Several enterprises which covered almost the entire production cycle of launch vehicles during Soviet times are no longer self-sufficient today.

Analyzing global trends in space technology, we see that modern models are not created by individual firms, but are rather the product of broad cooperation, often between countries. This approach, due to fierce competition for quality it engenders, enables the creation of truly. world-class products.

Space industry manufacturing have brought in lots of foreign companies, as was the case with the Antares launch vehicle. Ukraine, of course, cannot compete on the same level as space rocket giants like America's Space X, Blue Origin, and United Launch Alliance. On the other hand, our products may well occupy certain niche positions, even in the American market for technical solutions for budget space systems. Secondly, we can work confidently with ambitious countries that are trying to implement national space programs. For example, the Turkish companies Roketsan and Turkish Aerospace Industries are interested in using Ukrainian parts in their space projects. When it comes to building rocket engines themselves, cooperation with the Indian Space Research Organization (ISRO) has been mutually beneficial.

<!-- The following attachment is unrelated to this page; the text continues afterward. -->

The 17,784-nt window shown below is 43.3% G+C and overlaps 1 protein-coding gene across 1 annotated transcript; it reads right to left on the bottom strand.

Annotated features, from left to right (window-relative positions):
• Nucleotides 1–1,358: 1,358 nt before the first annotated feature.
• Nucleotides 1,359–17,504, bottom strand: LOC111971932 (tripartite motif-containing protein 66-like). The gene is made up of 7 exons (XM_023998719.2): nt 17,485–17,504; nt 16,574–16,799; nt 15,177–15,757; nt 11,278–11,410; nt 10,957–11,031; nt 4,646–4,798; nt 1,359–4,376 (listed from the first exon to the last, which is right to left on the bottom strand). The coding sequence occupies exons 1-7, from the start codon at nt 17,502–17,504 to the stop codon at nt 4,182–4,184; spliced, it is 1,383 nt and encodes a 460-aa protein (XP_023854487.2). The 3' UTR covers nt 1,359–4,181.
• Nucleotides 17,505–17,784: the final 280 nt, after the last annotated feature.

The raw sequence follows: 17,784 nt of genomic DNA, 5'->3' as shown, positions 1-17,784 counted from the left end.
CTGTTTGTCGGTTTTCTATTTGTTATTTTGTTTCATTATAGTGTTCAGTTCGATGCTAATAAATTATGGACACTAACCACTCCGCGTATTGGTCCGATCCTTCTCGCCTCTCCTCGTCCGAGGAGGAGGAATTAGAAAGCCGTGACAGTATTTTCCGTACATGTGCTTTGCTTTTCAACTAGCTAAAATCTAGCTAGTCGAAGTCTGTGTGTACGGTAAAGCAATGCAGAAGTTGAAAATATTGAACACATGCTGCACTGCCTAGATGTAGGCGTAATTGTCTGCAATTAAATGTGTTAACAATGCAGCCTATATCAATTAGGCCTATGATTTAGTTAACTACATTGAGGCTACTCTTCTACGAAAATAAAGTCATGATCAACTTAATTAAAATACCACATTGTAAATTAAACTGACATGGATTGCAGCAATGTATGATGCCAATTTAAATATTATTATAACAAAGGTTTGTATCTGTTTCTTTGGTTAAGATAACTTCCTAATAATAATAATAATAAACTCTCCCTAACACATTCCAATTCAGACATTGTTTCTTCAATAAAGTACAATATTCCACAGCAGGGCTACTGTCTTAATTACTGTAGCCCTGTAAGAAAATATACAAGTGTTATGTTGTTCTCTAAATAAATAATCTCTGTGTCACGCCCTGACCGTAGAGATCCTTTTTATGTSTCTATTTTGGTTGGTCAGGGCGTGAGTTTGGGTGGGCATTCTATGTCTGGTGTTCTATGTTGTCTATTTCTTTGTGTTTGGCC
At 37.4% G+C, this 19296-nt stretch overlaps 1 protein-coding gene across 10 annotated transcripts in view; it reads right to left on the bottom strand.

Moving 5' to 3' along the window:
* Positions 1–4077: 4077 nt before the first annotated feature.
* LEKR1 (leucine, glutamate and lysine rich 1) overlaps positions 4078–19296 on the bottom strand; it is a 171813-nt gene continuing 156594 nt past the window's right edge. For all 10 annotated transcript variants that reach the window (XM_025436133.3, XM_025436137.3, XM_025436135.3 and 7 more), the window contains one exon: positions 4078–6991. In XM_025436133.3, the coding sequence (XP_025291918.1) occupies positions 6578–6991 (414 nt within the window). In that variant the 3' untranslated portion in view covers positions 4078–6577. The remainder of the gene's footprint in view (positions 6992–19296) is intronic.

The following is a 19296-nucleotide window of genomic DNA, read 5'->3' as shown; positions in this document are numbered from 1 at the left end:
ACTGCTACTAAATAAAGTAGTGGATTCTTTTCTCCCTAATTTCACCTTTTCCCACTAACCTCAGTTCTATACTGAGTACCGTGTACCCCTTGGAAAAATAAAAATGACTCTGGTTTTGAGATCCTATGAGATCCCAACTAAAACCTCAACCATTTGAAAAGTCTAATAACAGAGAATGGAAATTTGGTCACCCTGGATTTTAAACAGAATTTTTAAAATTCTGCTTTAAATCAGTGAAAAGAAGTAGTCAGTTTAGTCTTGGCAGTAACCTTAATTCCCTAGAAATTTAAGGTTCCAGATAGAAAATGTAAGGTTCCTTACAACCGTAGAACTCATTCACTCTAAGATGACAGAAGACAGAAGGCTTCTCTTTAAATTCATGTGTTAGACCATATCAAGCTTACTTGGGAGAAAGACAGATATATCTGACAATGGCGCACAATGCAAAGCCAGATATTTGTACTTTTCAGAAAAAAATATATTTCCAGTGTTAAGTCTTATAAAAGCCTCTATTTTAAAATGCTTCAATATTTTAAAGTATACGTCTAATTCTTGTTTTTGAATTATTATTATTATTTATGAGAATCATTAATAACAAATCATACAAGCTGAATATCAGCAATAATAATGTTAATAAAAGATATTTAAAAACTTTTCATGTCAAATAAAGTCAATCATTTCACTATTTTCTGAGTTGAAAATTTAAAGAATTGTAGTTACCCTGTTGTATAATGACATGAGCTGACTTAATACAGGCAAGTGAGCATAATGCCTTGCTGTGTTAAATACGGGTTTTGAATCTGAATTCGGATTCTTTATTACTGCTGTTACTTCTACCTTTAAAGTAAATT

However, it is not only the production of hardware that makes Ukraine a space nation. The operation of spacecraft requires developed terrestrial infrastructure for space observation and the control and processing of information received from orbit. These functions are assigned to the National Space Surveillance and Analysis System and the Center for the Reception and Processing of Special Information and Navigation Field Control. The latter includes the PS-8.2 station for receiving and processing information, which carries out reception and processing of information from remote sensors of the Earth, received from any spacecraft in the world.